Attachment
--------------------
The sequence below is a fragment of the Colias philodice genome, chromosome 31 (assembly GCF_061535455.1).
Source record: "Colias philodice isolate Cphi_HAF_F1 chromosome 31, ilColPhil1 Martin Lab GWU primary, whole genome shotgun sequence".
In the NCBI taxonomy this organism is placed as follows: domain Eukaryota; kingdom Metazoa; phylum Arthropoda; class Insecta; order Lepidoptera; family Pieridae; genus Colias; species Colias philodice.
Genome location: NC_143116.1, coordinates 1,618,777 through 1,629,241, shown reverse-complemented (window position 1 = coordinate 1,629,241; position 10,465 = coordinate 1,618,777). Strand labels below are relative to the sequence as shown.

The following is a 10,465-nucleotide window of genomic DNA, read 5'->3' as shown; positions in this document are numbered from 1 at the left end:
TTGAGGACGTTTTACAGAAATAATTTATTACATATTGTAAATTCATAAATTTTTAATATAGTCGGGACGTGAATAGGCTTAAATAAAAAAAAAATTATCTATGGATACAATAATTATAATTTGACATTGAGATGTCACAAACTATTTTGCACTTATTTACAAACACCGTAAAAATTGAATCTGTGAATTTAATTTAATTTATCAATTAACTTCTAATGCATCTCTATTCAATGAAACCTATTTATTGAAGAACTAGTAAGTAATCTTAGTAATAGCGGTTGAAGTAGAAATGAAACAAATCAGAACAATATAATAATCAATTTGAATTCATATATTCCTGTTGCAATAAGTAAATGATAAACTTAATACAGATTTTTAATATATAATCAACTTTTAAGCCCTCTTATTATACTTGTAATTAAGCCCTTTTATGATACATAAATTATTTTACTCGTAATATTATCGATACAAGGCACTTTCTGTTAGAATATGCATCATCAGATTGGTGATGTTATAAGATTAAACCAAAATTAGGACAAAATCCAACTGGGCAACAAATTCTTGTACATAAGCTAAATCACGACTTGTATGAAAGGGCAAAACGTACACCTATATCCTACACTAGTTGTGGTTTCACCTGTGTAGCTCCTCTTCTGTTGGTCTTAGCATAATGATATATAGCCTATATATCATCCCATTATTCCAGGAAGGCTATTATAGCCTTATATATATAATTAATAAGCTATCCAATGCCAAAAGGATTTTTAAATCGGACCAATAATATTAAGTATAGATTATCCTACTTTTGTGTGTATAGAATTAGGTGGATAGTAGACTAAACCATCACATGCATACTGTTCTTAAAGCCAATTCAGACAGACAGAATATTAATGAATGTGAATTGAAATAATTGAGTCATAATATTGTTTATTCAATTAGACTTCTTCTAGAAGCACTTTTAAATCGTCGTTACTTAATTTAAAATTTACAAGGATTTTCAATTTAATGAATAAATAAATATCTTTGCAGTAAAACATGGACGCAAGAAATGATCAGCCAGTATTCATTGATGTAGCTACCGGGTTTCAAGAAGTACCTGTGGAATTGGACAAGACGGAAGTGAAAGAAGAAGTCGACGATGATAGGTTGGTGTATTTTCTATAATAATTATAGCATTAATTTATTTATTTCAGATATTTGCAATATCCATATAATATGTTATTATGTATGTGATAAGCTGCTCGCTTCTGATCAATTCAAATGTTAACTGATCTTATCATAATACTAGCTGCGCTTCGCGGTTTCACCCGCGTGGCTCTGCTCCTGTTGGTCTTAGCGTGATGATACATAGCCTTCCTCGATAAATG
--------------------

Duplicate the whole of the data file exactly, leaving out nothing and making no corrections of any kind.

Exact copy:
The sequence below is a fragment of the Colias philodice genome, chromosome 31 (assembly GCF_061535455.1).
Source record: "Colias philodice isolate Cphi_HAF_F1 chromosome 31, ilColPhil1 Martin Lab GWU primary, whole genome shotgun sequence".
In the NCBI taxonomy this organism is placed as follows: domain Eukaryota; kingdom Metazoa; phylum Arthropoda; class Insecta; order Lepidoptera; family Pieridae; genus Colias; species Colias philodice.
Genome location: NC_143116.1, coordinates 1,618,777 through 1,629,241, shown reverse-complemented (window position 1 = coordinate 1,629,241; position 10,465 = coordinate 1,618,777). Strand labels below are relative to the sequence as shown.

The following is a 10,465-nucleotide window of genomic DNA, read 5'->3' as shown; positions in this document are numbered from 1 at the left end:
TTGAGGACGTTTTACAGAAATAATTTATTACATATTGTAAATTCATAAATTTTTAATATAGTCGGGACGTGAATAGGCTTAAATAAAAAAAAAATTATCTATGGATACAATAATTATAATTTGACATTGAGATGTCACAAACTATTTTGCACTTATTTACAAACACCGTAAAAATTGAATCTGTGAATTTAATTTAATTTATCAATTAACTTCTAATGCATCTCTATTCAATGAAACCTATTTATTGAAGAACTAGTAAGTAATCTTAGTAATAGCGGTTGAAGTAGAAATGAAACAAATCAGAACAATATAATAATCAATTTGAATTCATATATTCCTGTTGCAATAAGTAAATGATAAACTTAATACAGATTTTTAATATATAATCAACTTTTAAGCCCTCTTATTATACTTGTAATTAAGCCCTTTTATGATACATAAATTATTTTACTCGTAATATTATCGATACAAGGCACTTTCTGTTAGAATATGCATCATCAGATTGGTGATGTTATAAGATTAAACCAAAATTAGGACAAAATCCAACTGGGCAACAAATTCTTGTACATAAGCTAAATCACGACTTGTATGAAAGGGCAAAACGTACACCTATATCCTACACTAGTTGTGGTTTCACCTGTGTAGCTCCTCTTCTGTTGGTCTTAGCATAATGATATATAGCCTATATATCATCCCATTATTCCAGGAAGGCTATTATAGCCTTATATATATAATTAATAAGCTATCCAATGCCAAAAGGATTTTTAAATCGGACCAATAATATTAAGTATAGATTATCCTACTTTTGTGTGTATAGAATTAGGTGGATAGTAGACTAAACCATCACATGCATACTGTTCTTAAAGCCAATTCAGACAGACAGAATATTAATGAATGTGAATTGAAATAATTGAGTCATAATATTGTTTATTCAATTAGACTTCTTCTAGAAGCACTTTTAAATCGTCGTTACTTAATTTAAAATTTACAAGGATTTTCAATTTAATGAATAAATAAATATCTTTGCAGTAAAACATGGACGCAAGAAATGATCAGCCAGTATTCATTGATGTAGCTACCGGGTTTCAAGAAGTACCTGTGGAATTGGACAAGACGGAAGTGAAAGAAGAAGTCGACGATGATAGGTTGGTGTATTTTCTATAATAATTATAGCATTAATTTATTTATTTCAGATATTTGCAATATCCATATAATATGTTATTATGTATGTGATAAGCTGCTCGCTTCTGATCAATTCAAATGTTAACTGATCTTATCATAATACTAGCTGCGCTTCGCGGTTTCACCCGCGTGGCTCTGCTCCTGTTGGTCTTAGCGTGATGATACATAGCCTTCCTCGATAAATG